Skip to main content

Full text of "Journeys In Persia And Kurdistan ( Vol.Ii)."

See other formats

LETTER xsvm   A REQUEST FOR TEACHERS                  281

The people of Gawar express great anxiety for
teachers. The priests and deacons must work like
labourers, and cannot, they say, go down to Urmi for
instruction. A priest, speaking for two others, and for
several deacons who were present, said, ef Beseech for a
teacher to come and sit among us and lighten our dark-
ness before we pass away as the morning shadows. We
are blind guides, we know nothing, and our people are
as sheep lost upon the mountains. When they go down
into the darkness of their graves we know not how to
give them any light, and so we all perish."

This request was made in one of the large semi-sub-
terranean dwellings, which serve for both men and beasts
in Kurdistan. The firelight flickered on horses and
buffaloes, receding into the darkness, and the square
mud-platform on which we sat was framed by the long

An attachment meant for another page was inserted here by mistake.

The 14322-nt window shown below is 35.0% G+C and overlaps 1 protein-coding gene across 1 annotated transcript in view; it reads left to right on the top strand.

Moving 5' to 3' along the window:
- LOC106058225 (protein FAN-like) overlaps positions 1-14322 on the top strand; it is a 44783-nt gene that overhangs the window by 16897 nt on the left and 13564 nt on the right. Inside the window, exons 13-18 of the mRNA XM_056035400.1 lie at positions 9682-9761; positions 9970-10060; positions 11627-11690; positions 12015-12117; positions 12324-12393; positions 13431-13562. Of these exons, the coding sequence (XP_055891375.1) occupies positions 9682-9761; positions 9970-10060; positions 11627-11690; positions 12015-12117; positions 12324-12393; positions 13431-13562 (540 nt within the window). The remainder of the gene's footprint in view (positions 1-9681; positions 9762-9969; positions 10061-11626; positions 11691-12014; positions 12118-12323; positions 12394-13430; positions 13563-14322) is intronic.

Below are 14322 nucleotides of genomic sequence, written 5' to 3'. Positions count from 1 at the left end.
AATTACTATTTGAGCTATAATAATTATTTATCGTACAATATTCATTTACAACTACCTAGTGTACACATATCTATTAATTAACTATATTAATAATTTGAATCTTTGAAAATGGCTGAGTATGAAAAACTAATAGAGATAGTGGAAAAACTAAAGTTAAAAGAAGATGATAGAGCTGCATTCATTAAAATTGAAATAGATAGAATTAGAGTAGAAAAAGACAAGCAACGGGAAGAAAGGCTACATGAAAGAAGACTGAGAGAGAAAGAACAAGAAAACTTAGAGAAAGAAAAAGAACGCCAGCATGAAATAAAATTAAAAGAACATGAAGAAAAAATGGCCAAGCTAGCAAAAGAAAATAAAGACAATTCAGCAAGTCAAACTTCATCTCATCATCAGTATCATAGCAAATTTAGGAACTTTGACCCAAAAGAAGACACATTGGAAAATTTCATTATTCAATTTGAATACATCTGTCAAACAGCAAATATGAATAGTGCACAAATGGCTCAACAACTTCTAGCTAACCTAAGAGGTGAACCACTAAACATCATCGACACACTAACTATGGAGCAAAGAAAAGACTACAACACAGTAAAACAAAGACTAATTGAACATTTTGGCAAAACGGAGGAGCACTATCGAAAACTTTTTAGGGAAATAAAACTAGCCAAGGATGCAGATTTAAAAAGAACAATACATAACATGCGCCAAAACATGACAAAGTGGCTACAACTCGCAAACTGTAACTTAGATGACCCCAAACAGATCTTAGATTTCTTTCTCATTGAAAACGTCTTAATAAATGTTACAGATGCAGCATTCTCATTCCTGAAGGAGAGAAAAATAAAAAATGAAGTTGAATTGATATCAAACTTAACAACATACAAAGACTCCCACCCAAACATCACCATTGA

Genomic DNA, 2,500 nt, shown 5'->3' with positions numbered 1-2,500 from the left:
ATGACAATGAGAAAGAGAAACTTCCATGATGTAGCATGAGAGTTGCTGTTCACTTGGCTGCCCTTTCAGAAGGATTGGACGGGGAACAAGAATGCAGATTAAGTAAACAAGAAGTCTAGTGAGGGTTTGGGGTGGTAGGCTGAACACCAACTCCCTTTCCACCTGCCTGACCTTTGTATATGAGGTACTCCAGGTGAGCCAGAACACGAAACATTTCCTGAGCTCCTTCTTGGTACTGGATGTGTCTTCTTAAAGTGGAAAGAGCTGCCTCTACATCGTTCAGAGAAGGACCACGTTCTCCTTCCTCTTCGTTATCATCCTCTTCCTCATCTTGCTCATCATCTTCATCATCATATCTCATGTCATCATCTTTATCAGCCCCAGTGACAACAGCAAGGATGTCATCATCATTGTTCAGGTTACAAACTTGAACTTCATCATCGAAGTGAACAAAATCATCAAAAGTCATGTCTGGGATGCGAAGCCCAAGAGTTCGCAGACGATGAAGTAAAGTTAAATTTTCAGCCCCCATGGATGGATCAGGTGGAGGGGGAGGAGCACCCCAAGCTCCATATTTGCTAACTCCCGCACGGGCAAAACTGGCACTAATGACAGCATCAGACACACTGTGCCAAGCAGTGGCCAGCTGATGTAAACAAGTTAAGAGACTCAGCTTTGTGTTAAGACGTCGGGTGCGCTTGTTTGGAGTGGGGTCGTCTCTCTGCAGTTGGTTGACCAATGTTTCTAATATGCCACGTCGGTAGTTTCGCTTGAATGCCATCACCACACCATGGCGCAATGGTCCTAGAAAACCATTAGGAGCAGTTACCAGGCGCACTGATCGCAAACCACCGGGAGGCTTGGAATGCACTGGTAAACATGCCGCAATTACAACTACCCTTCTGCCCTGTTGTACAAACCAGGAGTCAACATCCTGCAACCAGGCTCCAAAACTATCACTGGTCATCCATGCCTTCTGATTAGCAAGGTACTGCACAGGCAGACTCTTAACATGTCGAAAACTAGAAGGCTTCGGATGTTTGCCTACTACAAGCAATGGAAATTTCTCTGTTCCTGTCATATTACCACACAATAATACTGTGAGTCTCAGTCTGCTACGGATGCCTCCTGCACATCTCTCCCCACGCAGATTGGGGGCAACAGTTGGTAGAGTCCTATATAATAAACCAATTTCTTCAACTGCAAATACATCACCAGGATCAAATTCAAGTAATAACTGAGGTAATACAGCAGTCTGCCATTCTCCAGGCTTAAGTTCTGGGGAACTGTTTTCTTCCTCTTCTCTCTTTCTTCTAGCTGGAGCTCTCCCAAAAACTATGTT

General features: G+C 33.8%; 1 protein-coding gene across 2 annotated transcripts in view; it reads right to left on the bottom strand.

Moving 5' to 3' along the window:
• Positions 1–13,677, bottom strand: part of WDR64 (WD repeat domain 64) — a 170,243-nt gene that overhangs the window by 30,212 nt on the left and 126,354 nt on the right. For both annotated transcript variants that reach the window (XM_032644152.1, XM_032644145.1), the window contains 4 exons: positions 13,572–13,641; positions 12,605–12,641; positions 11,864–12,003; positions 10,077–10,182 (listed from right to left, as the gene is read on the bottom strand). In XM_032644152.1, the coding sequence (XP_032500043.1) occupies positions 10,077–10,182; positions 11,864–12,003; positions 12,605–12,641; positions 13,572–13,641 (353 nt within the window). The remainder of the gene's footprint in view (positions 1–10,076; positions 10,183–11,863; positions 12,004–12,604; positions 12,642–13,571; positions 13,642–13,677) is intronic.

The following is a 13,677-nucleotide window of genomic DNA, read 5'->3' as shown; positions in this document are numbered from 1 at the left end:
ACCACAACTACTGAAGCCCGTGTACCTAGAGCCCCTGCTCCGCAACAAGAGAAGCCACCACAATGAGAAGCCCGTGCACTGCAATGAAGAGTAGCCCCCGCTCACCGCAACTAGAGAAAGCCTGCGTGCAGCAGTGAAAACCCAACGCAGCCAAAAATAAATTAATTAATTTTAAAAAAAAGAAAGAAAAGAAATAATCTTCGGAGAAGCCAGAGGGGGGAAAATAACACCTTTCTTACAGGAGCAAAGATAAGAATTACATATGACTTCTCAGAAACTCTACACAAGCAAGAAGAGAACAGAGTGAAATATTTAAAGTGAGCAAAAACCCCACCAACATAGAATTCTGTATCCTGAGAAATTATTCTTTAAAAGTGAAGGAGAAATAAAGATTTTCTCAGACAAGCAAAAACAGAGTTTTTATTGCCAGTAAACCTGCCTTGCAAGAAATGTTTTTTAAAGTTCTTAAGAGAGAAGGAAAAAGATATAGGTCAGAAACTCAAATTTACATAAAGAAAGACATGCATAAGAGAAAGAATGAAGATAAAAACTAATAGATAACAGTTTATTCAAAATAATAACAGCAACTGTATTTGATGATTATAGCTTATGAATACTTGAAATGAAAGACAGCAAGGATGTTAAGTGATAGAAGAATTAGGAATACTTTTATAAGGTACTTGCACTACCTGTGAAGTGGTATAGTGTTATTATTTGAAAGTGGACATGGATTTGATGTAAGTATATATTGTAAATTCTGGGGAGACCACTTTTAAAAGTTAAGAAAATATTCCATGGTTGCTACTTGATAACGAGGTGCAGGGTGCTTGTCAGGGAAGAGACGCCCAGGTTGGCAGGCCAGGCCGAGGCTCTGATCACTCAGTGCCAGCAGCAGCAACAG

horns and curly heads of mild-eyed oxen.

I answered that it would be very difficult to raise
money for such an object in England. " But England is
very rich," the priest replied. I looked round, and the
thought passed across my mind of Him " who though He
was rich yet for our sakes became poor," whose life of
self-denial from the stable at Bethlehem to the cross on
Calvary is the example for our own, and whose voice,
ringing down through ages of luxury and selfishness, still
declares that discipleship involves a love for our brethren
equal to His own. Yes, "England is very rich," and
these Syrians are very poor, and have kept the faith
Ijhrough ages of darkness and persecution.

This plain, the richest in Kurdistan, is also most beau-
tiful. In winter a frozen morass, it is not dry enough
for sowing till May, and even June. This accounts
for the lateness of the harvest. The Jelu mountains, the
highest in Central Kurdistan,a mass of crags, spires,
and fantastic parapets of rock, with rifts and abysses of